A lottery is a game in which people pay money to have numbered tickets drawn at random and to win prizes if their numbers are chosen. The word derives from the Latin word lotta, meaning “fate” or “chance.” If you describe something as a lottery, you mean that it depends entirely on chance and luck. The stock market is often described as a lottery, for example.
The practice of distributing property by lottery is known to have existed since ancient times. In the Old Testament, Moses was instructed to take a census of Israel and divide land among the people by lottery. Lotteries were a popular dinner entertainment in Roman times, and the Roman emperors used them to give away slaves and other valuable items. Francis I of France introduced the first French state-sponsored lotteries after visiting Italy, where they were very popular.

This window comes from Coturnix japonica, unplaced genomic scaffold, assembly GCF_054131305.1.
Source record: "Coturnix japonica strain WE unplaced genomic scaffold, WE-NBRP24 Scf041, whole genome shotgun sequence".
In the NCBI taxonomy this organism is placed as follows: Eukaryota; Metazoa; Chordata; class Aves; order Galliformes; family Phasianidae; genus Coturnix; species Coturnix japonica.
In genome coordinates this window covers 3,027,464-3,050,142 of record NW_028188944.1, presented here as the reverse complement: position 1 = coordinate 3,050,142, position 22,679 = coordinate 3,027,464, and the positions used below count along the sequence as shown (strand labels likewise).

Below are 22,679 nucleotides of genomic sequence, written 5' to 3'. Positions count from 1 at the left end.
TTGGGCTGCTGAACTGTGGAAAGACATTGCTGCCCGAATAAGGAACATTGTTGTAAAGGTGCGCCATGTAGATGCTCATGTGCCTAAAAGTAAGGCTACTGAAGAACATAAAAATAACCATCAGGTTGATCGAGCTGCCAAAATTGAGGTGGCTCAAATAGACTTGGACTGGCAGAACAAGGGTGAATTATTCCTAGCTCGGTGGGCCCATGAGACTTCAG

Most modern state lotteries are governed by laws that establish how much profit is made by the promoter and how much is given to prizes. The prize pool for a lottery is usually set before the first ticket is sold. In most large-scale lotteries, a single major prize is offered along with many smaller prizes.
The winners of a lottery are typically paid in one of two ways, annuity or lump sum. An annuity is a series of payments over a period of years, while a lump sum is a one-time payment. Because of the time value of money, the annuity option will generally yield a larger total amount than the advertised lump sum.